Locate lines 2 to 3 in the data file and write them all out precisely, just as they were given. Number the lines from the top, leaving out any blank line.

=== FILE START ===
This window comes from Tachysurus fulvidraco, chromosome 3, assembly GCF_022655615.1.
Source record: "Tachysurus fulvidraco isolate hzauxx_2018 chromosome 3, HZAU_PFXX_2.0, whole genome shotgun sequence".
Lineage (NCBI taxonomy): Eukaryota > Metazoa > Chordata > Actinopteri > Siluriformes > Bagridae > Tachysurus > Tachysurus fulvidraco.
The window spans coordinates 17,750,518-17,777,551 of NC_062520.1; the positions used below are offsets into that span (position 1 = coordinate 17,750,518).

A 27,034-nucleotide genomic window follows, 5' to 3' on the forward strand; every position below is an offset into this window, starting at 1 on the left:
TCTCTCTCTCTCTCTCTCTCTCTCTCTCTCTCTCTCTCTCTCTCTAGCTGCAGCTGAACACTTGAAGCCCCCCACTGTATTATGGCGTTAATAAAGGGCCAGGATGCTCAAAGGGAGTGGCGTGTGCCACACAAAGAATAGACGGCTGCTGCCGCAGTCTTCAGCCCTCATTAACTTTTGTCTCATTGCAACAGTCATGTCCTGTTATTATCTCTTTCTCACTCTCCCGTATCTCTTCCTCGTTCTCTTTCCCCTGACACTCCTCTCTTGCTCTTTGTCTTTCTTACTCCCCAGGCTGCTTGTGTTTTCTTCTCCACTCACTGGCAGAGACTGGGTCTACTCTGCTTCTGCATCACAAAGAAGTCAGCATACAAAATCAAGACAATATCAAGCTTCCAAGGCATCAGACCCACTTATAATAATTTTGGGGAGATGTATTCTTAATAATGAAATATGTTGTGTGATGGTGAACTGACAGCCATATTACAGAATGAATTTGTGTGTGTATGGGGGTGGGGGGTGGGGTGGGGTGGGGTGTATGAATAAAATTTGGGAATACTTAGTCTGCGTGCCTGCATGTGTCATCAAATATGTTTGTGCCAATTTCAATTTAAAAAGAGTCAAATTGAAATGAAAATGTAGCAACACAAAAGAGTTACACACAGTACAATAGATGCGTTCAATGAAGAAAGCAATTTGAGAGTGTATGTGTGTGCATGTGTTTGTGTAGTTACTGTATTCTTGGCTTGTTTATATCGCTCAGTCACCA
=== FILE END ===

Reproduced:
Source record: "Tachysurus fulvidraco isolate hzauxx_2018 chromosome 3, HZAU_PFXX_2.0, whole genome shotgun sequence".
Lineage (NCBI taxonomy): Eukaryota > Metazoa > Chordata > Actinopteri > Siluriformes > Bagridae > Tachysurus > Tachysurus fulvidraco.